The feasibility of response options, including those with multiple co-benefits, is limited due to economic, technological, institutional, socio-cultural, environmental and geophysical barriers (high confidence). A number of response options (e.g., most agriculture-based land management options, forest management, reforestation and restoration) have already been implemented widely to date (high confidence). There is robust evidence that many other response options can deliver co-benefits across the range of land challenges, yet these are not being implemented. This limited application is evidence that multiple barriers to implementation of response options exist (high confidence). {6.3, 6.4}

Coordinated action is required across a range of actors, including business, producers, consumers, land managers, indigenous peoples and local communities and policymakers to create enabling conditions for adoption of response options (high confidence). The response options assessed face a variety of barriers to implementation (economic, technological, institutional, socio-cultural, environmental and geophysical) that require action across multiple actors to overcome (high confidence). There are a variety of response options available at different scales that could form portfolios of measures applied by different stakeholders – from farm to international scales. For example, agricultural diversification and use of local seeds by smallholders can be particularly useful poverty eradication and biodiversity conservation measures, but are only successful when higher scales, such as national and international markets and supply chains, also value these goods in trade regimes, and consumers see the benefits of purchasing these goods. However, the land and food sectors face particular challenges of institutional fragmentation, and often suffer from a lack of engagement between stakeholders at different scales (medium confidence). {6.3, 6.4}

Delayed action will result in an increased need for response to land challenges and a decreased potential for land-based response options due to climate change and other pressures (high confidence). For example, failure to mitigate climate change will increase requirements for adaptation and may reduce the efficacy of future land-based mitigation options (high confidence). The potential for some land management options decreases as climate change increases; for example, climate alters the sink capacity for soil and vegetation carbon sequestration, reducing the potential for increased soil organic carbon (high confidence). Other options (e.g., reduced deforestation and forest degradation) prevent further detrimental effects to the land surface; delaying these options could lead to increased deforestation, conversion, or degradation, serving as increased sources of GHGs and having concomitant negative impacts on NCPs (medium confidence). Carbon dioxide removal (CDR) options – such as reforestation, afforestation, bioenergy and BECCS – are used to compensate for unavoidable emissions in other sectors; delayed action will result in larger and more rapid deployment later (high confidence). Some response options will not be possible if action is delayed too long; for example, peatland restoration might not be possible after certain thresholds of degradation have been exceeded, meaning that peatlands could not be restored in certain locations (medium confidence). {6.2, 6.3, 6.4}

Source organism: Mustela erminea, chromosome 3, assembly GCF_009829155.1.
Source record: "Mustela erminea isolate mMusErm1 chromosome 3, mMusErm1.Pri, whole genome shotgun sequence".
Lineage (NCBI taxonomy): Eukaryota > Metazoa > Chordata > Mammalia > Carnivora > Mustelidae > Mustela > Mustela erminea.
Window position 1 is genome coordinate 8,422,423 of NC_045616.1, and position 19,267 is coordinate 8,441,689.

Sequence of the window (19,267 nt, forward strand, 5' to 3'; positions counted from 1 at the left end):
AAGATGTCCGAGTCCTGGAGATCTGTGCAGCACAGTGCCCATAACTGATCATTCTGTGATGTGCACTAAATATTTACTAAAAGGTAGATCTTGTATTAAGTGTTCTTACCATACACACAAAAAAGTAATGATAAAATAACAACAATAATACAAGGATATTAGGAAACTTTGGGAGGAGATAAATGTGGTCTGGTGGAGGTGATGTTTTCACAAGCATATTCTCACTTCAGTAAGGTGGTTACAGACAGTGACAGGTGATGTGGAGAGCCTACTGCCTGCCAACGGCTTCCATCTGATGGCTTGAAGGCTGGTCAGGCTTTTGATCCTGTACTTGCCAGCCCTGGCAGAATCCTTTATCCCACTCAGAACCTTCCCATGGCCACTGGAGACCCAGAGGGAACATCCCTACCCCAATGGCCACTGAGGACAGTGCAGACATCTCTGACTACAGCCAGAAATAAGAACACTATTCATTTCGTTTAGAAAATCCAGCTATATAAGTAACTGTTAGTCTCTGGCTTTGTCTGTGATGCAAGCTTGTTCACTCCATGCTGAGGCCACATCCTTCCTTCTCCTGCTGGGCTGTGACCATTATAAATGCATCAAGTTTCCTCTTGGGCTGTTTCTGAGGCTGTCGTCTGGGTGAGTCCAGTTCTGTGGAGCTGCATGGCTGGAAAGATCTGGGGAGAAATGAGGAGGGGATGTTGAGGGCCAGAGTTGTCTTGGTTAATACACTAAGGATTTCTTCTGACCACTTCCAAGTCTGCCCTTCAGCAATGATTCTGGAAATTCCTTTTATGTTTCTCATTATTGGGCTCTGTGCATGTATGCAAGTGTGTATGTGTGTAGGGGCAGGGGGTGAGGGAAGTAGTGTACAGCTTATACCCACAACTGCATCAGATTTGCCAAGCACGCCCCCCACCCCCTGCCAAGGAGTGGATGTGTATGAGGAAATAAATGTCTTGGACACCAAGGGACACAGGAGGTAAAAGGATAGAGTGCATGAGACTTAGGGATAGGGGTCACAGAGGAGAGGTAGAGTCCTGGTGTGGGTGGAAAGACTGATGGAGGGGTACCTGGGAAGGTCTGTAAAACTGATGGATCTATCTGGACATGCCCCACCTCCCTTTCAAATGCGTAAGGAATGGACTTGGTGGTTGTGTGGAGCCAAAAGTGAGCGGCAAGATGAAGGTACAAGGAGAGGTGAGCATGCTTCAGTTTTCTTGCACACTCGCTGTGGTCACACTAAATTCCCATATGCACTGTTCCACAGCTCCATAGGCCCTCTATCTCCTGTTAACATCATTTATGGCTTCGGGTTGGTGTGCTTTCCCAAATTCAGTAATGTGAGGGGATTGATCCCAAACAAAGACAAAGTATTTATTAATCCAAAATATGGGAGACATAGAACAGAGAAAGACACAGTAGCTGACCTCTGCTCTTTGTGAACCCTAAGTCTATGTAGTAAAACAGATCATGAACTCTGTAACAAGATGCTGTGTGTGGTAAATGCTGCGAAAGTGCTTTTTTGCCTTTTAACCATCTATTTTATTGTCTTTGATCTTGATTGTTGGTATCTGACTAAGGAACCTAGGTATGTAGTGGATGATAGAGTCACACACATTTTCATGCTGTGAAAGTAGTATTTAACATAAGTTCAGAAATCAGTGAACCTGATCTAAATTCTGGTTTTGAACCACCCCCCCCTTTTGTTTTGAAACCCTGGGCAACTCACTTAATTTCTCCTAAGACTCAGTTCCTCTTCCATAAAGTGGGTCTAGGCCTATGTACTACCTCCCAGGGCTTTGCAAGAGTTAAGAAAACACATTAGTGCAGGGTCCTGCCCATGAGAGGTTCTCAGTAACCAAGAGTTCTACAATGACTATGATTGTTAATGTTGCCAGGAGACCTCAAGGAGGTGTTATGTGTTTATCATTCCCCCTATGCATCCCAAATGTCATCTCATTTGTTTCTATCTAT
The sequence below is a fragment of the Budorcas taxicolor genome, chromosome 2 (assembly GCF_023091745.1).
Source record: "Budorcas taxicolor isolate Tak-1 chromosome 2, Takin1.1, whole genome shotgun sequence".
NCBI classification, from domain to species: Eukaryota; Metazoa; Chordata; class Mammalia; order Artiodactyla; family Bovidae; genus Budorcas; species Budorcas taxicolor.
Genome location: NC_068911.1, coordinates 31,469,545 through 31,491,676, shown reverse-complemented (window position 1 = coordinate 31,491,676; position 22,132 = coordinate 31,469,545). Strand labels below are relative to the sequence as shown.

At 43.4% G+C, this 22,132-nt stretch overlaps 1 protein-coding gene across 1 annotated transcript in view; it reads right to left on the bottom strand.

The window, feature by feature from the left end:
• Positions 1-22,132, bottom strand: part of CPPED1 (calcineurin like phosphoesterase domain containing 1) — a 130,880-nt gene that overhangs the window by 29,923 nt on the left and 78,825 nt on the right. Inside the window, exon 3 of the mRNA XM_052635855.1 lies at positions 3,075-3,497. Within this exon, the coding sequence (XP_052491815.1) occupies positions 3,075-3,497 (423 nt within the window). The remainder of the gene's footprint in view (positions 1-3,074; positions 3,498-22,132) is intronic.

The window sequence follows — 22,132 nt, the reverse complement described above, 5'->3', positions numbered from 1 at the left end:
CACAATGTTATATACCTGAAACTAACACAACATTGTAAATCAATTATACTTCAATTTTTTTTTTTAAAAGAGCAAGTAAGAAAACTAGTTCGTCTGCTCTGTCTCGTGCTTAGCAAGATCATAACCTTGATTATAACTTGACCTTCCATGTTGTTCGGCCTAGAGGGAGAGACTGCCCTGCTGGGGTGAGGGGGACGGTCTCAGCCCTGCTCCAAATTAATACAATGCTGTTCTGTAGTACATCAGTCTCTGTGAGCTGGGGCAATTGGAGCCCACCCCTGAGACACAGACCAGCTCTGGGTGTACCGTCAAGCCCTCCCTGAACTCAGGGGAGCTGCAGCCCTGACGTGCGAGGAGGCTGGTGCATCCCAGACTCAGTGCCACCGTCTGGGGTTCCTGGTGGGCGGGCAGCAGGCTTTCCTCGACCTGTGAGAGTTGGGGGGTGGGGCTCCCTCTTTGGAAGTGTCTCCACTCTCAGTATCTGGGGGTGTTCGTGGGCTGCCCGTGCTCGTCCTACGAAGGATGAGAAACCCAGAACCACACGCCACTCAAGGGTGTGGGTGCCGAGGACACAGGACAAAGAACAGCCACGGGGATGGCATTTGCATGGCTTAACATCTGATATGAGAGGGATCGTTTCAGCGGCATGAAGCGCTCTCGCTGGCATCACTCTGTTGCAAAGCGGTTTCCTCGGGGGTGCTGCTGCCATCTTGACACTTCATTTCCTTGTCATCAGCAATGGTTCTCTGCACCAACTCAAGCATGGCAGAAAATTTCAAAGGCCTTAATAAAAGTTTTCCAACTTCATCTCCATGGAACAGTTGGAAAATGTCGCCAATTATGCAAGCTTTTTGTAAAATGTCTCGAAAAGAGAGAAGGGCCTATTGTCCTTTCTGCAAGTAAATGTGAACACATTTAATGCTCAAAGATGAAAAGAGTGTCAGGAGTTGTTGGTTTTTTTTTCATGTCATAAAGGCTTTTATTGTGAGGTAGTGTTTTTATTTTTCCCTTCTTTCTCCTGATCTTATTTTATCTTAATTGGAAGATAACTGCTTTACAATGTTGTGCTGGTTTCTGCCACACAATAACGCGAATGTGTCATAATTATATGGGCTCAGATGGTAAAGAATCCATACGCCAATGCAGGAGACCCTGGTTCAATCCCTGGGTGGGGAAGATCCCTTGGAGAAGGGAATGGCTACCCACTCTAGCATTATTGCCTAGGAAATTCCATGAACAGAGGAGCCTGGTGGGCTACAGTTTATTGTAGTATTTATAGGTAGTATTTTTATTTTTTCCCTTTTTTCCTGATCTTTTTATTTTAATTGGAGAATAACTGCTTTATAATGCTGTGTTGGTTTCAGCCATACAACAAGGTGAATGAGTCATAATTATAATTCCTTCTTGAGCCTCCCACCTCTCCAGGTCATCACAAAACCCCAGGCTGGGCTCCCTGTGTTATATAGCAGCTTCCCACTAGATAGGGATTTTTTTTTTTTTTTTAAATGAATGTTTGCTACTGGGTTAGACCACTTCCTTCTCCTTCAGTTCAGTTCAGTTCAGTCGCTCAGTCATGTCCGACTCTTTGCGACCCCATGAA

Early action, however, has challenges including technological readiness, upscaling, and institutional barriers (high confidence). Some of the response options have technological barriers that may limit their wide-scale application in the near term (high confidence). Some response options, for example, BECCS, have only been implemented at small-scale demonstration facilities; challenges exist with upscaling these options to the levels discussed in this Chapter (medium confidence). Economic and institutional barriers, including governance, financial incentives and financial resources, limit the near-term adoption of many response options, and ‘policy lags’, by which implementation is delayed by the slowness of the policy implementation cycle, are significant across many options (medium confidence). Even some actions that initially seemed like ‘easy wins’ have been challenging to implement, with stalled policies for reducing emissions from deforestation and forest degradation and fostering conservation (REDD+) providing clear examples of how response options need sufficient funding, institutional support, local buy-in, and clear metrics for success, among other necessary enabling conditions. {6.2, 6.4}